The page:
In order to see if the FcγRIIa genotype affected the specific IgG subclass levels, using four different malarial antigens, the relationship between FcγRIIa genotype and IgG antibody subclasses was analysed. For the study population as a whole, including both the Fulani and the non-Fulani individuals, the H/H131 genotype was statistically significantly associated with higher levels of IgG2 (P < 0.001), IgG3 (P = 0.01) and IgG4 antibodies against AMA-1 (P = 0.01) (Table 4). Furthermore, there was a trend for an association of the R/R131 genotype with higher levels of IgG1 antibodies against AMA-1 (P = 0.05) (Table 4). Interethnic comparison of AMA-1 reactive antibodies in relation to FcγRIIa genotypes showed that non-Fulani H/H 131 carriers had significantly higher levels of IgG1 (adjusted OR 0.04, 95% CI 0.02–0.12; P < 0.001) and IgG3 (adjusted OR 0.31, 95% CI 0.17–0.57; P < 0.001) (Table 5). No such interethnic differences were found for the IgG2 and IgG4 antibody subclasses.

Table 4 Logistic regression analysis of FcγRIIa-H/R131 genotypes in relation to anti-malarial IgG subclasses in the combined study populations
Table 5 Logistic regression analysis of FcγRIIa-H/R131 genotypes in relation to anti-malarial IgG subclasses in Fulani compared with non-Fulani groups

Regarding antibodies reactive with MSP2-3D7 or -FC27 in the study population as a whole, a similar pattern as with AMA-1 reactive antibodies was seen. The H/H 131 genotype carriers showed statistically significantly higher levels of IgG2 (P < 0.001 and = 0.01, respectively), IgG3 (P = 0.01 for both antigens) and IgG4 (P = 0.01 and < 0.001, respectively), while the R/R 131 genotype carriers showed higher levels of IgG1 antibodies (P = 0.01 for both antigens) (Table 4).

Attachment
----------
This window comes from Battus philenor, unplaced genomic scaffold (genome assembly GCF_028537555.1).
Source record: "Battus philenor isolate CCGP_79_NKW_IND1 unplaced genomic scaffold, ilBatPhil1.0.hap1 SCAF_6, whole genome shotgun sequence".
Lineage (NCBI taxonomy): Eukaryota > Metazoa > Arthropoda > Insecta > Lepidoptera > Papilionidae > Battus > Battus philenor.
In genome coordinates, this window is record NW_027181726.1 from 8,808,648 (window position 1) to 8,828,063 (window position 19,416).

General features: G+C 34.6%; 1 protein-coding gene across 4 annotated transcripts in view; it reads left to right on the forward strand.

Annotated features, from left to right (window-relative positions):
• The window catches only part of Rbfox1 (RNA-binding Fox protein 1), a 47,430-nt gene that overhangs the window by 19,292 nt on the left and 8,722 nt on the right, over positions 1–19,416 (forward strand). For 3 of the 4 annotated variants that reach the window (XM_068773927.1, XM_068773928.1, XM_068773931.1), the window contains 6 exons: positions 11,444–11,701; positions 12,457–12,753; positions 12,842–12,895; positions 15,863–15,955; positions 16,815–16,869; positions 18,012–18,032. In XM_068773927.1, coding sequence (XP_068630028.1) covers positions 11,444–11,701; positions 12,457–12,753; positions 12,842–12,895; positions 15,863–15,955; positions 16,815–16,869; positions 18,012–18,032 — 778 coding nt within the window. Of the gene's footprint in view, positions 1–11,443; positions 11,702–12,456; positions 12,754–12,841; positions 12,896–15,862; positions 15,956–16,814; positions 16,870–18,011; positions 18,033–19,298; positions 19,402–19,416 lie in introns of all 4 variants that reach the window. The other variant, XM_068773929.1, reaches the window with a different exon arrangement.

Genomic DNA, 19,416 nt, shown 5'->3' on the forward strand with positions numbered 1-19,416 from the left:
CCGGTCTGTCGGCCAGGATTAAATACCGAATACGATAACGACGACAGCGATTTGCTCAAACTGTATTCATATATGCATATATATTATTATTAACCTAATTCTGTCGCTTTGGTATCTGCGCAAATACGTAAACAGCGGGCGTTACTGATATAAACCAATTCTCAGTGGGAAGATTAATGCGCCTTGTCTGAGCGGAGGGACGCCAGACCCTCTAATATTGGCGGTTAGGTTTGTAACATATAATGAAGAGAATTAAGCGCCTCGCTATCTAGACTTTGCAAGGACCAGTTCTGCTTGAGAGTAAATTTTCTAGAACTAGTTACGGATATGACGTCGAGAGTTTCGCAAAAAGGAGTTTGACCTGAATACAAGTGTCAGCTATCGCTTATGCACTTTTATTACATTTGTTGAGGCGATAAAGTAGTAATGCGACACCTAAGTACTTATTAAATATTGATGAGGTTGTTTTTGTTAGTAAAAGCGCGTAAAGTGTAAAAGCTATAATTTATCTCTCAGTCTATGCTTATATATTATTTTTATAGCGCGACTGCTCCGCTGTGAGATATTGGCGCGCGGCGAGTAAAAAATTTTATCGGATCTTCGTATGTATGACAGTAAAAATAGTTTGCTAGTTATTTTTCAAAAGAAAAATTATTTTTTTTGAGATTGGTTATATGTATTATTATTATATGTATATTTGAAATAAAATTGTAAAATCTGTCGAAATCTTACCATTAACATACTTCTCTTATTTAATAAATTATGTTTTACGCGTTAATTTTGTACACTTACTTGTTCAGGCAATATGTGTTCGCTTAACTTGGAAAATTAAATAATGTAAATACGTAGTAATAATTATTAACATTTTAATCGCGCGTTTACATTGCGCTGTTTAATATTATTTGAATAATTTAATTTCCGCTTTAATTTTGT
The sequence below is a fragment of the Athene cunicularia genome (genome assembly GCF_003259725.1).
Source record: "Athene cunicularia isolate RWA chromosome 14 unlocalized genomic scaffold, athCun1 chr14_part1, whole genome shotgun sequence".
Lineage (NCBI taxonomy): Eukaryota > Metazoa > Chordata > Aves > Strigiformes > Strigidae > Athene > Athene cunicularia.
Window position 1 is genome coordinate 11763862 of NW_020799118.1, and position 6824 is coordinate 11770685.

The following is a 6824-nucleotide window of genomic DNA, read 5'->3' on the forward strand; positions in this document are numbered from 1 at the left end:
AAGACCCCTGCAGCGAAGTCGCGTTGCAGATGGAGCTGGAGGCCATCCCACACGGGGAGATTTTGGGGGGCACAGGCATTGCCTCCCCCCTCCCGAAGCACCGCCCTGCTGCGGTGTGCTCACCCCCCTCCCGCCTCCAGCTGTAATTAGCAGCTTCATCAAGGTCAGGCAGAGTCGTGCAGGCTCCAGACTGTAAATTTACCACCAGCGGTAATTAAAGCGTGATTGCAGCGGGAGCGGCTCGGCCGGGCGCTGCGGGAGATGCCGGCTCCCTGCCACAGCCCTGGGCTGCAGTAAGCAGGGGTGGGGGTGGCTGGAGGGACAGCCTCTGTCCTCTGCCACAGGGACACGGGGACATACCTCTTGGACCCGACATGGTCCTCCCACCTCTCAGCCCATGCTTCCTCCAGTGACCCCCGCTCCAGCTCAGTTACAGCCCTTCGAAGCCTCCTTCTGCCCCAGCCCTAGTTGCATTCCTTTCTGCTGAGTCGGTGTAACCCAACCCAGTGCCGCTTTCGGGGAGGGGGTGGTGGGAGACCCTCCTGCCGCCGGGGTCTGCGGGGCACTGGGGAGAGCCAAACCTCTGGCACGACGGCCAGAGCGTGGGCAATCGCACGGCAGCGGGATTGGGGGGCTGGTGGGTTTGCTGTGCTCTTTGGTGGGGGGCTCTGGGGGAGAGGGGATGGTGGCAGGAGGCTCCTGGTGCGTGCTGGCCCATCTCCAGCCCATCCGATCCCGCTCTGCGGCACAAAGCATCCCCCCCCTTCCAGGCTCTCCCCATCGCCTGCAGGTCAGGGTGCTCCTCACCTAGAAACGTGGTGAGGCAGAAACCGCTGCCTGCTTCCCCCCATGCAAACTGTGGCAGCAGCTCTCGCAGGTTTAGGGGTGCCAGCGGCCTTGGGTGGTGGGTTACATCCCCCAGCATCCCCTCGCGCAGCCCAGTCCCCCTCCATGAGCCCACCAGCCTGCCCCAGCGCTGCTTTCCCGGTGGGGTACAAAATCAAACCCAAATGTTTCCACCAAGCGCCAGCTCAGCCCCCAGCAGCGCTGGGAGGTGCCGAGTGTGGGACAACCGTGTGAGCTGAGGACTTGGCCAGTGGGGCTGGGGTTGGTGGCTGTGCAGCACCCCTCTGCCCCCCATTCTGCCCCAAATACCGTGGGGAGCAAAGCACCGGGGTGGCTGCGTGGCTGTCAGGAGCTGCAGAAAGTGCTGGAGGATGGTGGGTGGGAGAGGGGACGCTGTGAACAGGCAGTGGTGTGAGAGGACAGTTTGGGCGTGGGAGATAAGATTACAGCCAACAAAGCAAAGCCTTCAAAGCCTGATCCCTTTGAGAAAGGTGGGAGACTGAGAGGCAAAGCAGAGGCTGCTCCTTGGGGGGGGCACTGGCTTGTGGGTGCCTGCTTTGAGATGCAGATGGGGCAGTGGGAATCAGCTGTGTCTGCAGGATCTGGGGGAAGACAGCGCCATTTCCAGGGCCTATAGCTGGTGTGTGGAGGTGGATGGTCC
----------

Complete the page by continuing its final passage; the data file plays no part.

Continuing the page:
Interethnic comparison of MSP2-3D7 reactive antibodies in relation to FcγRIIa genotypes showed that non-Fulani H/H 131 carriers had significantly higher levels of IgG1 (adjusted OR 0.10, 95% CI 0.03–0.20; P < 0.001) and IgG3 (adjusted OR 0.49, 95% CI 0.26–0.91; P value 0.03), while Fulani H/H 131 carriers showed higher levels of IgG2 (adjusted OR 2.43, 95% CI 1.32–4.47; P < 0.001) and IgG4 antibodies (adjusted OR 2.76, 95% CI 1.45–5.26; P < 0.001) (Table 5). In contrast, an interethnic comparison for MSP2-FC27 reactive antibodies, showed that the non-Fulani H/H 131 genotype carriers had significantly higher levels of IgG2 (adjusted OR 0.45, 95% CI 0.24–0.85; P = 0.01) and IgG3 (adjusted OR 0.13, 95% CI 0.10–0.26; P < 0.001) than the Fulani, while no significant interethnic differences were found regarding IgG1 and IgG4 antibody levels with any of the genotypes (Table 5).

Regarding antibodies reactive with Pf332-C231 in the study population as a whole, the H/H131 genotype was statistically significantly associated with higher levels of IgG2 (P = 0.01) and IgG3 (P < 0.001) (Table 4). Furthermore, the R/R131 genotype was statistically significantly associated with higher levels of IgG1 antibodies reactive with this antigen (P = 0.01) (Table 4).

Interethnic comparison of Pf332-C231 reactive antibodies in relation to FcγRIIa genotypes showed that non-Fulani H/H 131 carriers had significantly higher levels of IgG2 (adjusted OR 0.22, 95% CI 0.11–0.44; P < 0.001) and IgG4 (adjusted OR 0.10, 95% CI 0.03–0.20; P < 0.001), IgG3 antibodies were at significantly higher levels in H/H 131 carriers of the Fulani group (adjusted OR 4.25, 95% CI 2.28–7.91; P < 0.001) (Table 5).